By Portia Williams
For eight days, Dr. John Lorentz and his wife Golriz Lorentz, vacationed in Paris, France, basking in its beauty, and enjoying the wonderful historical sites. The horrific acts of terrorism which transpired on Friday, Nov. 13, in France occurred just minutes from where the Lorentz couple was dining.
“We were actually in a restaurant, in a district adjacent to where all of the chaos took place. We actually didn’t hear anything, and at the time we were not aware that anything was going on,” Lorentz said. “We had been there vacationing for eight days, and this was our last day, were scheduled to depart from France the next day after the tragedy took place and we’d gone out for a celebratory dinner that evening. This is in an area that is heavily frequented by tourists with lots of outdoor cafes and restaurants.”
It was not until the Lorentz’s returned to their hotel in France that they learned of the enormity of the tragedy.
“Actuality, we didn’t experience a whole lot directly, because this sort of occurred while we were still out, and the news hadn’t spread yet, we didn’t even know in the very beginning until we got back to the hotel,” he said. “When we got back to the hotel we got the report that something bad really happened, and officials were shutting the hotel down and that was pretty widespread across town, that they were closing things off.”
Lorentz said he believes the reaction to the tragedy in Paris was similar to the 9/11 tragedy which took place in the United States.
“It took some time for people to receive the dimensions of what was happening. The reaction, I suppose was not dissimilar to what happened on 9/11 here in the United States, with all of the chaos, and then there was fear, that was just the beginning,” he said. “So, the first reaction on the part of security forces was basically, just to shut everything down, and that is where it impacted us directly.”
Calls began to come in from friends and family, inquiring about the safety of Dr. Lorentz and his wife.
“I started getting calls from people, my son and daughter, and some friends here in the United States started calling my cell phone, but of course there is a six hour time difference,” he said. “So it was by that time that we began to realize the enormity of what had happened. We received a tremendous outpouring of concern from many people who had knowledge that we were in Paris at the time of the tragedy. When I had an opportunity, I posted on my Facebook page to let everyone know that my wife and I were okay.”
Expectantly, the travel back to the United States from Charles De Gaulle International Airport in France was quite complicated that weekend, making the trip a two-day journey getting back to Portsmouth.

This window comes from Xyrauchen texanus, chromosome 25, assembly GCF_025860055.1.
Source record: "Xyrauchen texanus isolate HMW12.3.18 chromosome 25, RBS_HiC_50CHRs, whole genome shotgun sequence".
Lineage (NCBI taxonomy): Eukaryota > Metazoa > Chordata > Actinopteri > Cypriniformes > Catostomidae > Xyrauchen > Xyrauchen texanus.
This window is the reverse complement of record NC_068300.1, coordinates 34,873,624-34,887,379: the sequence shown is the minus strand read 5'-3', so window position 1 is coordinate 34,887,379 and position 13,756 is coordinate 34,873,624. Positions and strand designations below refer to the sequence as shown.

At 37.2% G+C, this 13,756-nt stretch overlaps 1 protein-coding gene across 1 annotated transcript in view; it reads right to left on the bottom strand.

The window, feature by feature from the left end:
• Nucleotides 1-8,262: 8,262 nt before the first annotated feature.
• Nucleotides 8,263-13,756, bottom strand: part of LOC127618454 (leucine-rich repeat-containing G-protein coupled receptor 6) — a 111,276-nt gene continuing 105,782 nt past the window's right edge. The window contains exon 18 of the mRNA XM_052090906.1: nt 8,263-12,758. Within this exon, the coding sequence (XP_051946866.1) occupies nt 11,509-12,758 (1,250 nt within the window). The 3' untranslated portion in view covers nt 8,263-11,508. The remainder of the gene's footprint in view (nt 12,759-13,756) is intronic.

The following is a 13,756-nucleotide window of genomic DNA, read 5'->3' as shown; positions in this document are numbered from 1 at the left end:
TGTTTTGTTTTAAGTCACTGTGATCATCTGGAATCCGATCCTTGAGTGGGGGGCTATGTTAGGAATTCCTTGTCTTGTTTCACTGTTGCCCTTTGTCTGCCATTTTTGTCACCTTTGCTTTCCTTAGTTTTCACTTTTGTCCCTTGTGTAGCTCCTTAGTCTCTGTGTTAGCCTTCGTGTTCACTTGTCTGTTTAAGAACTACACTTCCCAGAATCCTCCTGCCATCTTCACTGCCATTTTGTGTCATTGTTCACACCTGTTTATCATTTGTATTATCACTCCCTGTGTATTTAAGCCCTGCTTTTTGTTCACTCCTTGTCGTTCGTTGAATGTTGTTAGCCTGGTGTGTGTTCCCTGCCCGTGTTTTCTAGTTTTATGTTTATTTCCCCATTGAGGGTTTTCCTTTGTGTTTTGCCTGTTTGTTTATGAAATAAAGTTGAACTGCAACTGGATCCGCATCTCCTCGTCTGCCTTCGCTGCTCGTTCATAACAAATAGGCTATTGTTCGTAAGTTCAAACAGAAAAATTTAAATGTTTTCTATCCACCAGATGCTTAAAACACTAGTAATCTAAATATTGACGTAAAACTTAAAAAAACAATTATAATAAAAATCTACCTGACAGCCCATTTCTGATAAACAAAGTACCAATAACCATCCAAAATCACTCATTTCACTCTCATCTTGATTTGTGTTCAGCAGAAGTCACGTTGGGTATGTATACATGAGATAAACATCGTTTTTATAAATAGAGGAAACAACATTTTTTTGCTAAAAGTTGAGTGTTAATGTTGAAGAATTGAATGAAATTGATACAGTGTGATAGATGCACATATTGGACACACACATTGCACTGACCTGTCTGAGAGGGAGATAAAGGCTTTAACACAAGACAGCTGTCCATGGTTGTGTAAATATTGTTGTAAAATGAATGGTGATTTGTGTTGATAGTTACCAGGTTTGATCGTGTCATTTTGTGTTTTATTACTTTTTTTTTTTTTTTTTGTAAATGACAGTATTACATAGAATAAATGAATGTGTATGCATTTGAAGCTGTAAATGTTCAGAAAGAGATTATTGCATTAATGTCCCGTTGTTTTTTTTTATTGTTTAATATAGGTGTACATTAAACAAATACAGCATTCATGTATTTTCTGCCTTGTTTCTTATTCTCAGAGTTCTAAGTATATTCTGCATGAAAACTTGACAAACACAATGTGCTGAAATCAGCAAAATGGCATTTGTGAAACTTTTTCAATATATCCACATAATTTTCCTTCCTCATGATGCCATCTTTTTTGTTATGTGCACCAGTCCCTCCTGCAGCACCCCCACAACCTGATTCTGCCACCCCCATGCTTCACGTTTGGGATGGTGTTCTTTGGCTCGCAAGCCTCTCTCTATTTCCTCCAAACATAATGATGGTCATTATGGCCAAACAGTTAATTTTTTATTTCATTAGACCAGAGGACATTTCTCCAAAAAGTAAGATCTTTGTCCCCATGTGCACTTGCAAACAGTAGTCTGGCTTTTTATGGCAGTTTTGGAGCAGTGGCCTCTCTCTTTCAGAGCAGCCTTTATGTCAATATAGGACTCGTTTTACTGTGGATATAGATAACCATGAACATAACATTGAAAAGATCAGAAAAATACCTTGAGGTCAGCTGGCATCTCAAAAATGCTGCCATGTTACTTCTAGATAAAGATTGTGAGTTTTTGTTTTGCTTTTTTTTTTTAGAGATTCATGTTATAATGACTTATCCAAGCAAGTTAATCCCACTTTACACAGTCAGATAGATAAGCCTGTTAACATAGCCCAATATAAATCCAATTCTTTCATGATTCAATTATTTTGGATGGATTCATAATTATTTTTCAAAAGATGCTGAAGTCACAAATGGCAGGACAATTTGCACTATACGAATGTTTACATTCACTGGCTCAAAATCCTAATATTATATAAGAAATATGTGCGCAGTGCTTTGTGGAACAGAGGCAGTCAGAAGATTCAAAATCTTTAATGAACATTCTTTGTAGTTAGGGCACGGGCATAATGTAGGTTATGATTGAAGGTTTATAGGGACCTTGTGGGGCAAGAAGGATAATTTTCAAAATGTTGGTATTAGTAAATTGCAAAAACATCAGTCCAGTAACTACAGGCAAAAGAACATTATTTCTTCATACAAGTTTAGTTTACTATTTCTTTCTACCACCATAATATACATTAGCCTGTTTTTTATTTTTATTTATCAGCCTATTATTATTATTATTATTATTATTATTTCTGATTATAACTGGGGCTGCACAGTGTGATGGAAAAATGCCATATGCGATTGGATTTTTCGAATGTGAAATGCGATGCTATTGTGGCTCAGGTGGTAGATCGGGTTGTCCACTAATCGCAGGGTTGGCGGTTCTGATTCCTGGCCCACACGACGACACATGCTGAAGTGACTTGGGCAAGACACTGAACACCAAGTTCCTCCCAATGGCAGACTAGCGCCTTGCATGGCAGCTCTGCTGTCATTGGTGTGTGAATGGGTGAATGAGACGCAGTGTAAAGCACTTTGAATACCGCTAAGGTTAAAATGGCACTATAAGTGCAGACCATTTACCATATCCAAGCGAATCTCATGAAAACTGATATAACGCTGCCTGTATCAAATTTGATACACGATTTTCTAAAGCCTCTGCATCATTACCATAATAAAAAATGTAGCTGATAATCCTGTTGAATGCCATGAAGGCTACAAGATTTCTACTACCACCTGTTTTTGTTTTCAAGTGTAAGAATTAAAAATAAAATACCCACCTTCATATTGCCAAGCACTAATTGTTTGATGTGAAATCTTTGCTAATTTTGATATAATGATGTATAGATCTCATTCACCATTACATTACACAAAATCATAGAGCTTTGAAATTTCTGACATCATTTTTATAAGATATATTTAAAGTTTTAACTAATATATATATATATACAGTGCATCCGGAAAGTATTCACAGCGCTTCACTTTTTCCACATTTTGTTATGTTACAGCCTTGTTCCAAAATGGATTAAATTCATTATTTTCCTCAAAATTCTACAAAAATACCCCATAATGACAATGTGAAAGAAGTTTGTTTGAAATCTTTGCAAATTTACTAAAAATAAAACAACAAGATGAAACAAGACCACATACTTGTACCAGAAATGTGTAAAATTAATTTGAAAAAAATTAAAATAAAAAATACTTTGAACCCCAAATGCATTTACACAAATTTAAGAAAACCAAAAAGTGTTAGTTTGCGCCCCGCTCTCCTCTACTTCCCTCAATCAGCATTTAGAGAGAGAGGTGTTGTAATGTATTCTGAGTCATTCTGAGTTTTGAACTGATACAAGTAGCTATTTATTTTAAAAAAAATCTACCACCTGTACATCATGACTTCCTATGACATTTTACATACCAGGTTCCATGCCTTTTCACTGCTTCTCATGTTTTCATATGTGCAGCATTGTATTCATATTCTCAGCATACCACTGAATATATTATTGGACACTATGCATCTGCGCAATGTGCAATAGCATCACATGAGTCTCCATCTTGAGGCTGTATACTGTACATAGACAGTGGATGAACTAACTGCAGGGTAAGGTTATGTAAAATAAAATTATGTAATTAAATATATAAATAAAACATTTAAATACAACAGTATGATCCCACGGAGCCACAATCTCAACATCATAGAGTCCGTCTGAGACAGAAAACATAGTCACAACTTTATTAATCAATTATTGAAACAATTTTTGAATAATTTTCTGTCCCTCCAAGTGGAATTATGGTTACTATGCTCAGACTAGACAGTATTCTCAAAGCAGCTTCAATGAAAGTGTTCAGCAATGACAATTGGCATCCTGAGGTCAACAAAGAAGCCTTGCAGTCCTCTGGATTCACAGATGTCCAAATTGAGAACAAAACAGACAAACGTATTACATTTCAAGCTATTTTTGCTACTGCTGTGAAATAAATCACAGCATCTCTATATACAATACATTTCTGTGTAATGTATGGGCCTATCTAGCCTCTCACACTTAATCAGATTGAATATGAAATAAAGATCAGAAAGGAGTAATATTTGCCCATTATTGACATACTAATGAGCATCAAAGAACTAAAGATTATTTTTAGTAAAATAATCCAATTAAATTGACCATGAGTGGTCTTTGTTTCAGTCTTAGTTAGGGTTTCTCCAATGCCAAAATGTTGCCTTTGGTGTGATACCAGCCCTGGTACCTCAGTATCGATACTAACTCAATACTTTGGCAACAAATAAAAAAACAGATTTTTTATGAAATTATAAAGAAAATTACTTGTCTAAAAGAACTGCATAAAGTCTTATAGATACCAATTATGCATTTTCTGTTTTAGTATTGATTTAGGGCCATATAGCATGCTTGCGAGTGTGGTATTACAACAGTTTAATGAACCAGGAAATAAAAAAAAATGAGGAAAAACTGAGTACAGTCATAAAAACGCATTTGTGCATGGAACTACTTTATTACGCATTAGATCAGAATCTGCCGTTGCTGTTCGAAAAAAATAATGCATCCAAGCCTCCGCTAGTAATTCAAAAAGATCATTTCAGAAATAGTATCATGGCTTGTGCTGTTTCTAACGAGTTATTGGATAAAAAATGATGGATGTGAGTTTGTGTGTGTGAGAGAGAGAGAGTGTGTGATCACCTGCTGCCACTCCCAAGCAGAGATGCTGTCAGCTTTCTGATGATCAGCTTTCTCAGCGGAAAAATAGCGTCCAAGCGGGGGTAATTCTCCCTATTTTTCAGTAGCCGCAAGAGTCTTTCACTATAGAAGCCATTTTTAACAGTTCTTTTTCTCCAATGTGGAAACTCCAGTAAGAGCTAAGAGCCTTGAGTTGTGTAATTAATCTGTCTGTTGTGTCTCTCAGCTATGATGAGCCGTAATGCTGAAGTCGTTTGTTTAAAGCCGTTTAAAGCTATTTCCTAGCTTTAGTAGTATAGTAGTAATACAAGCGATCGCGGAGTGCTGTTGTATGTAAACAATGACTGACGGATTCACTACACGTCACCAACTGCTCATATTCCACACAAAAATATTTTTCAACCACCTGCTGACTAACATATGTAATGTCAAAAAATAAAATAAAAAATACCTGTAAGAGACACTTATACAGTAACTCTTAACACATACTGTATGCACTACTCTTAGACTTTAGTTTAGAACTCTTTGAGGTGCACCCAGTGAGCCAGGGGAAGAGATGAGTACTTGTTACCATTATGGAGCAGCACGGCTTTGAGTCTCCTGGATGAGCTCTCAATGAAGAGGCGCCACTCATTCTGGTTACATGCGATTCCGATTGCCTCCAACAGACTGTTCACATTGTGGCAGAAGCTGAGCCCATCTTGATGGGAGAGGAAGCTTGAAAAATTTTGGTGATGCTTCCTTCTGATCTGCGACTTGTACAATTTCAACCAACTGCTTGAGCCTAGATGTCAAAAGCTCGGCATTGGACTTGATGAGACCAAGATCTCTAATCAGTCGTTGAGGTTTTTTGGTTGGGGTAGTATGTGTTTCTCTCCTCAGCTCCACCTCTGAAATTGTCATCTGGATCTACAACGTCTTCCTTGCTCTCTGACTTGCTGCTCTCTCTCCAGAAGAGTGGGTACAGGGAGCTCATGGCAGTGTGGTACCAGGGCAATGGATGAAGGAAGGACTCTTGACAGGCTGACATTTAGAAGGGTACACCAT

“First of all, all flights were delayed, and delayed considerably,” he said. “The security measures at the airport were stepped up considerably, so it was a very long process going through the security in multiple layers, not just once, but multiple times. We ended up missing our connection getting into Detroit, so we ended up being put up in Detroit over night to try to connect the next morning. By the time we ended up getting from Detroit to Columbus to home was basically a whole day, and we could have driven it a lot faster. We were two days in transit from Paris to home.”
This would be the second time that the Lorentz family would have ties to a world-wide tragedy.
“There is an ironic twist for us personally, because on 9/11, my wife and I were in Geneva, Switzerland, and our son Nathan was in the World Trade Center,” he said. “So, we were frantically trying to contact him, when we heard the news of 9/11, and were quite fearful for his safety and the hours dragged by, and we couldn’t contact him. Now here in this situation, my wife and I again are in Europe in Paris, and our son was in Washington D.C. and he was trying to contact us. I didn’t have my phone, I’d left it back at the hotel at the time that all of this happened, and our son actually got news of this before we did. So he was very concerned when he couldn’t reach us, so there was sort of an unusual twist to all of this.”
Ultimately, he said coming in such close contact with the France tragedy was a very sobering experience.
“First of all we are just heartbroken that it happened at all, and it is just so senseless. It is a sobering experience,” he said. “It makes you even realize how precious each and every moment of life is, and that something like this can happen at any point in time. You end up valuing every moment of life. Again, our hearts are heavy, and we had so much of a wonderful time within France. Our deep feelings of sadness are intensified, it is one of those situations where all people in the world need to pull together and work for peace.”
Reach Portia Williams at 740-353-3101, ext. 1929, or on Twitter @PortiaWillPDT.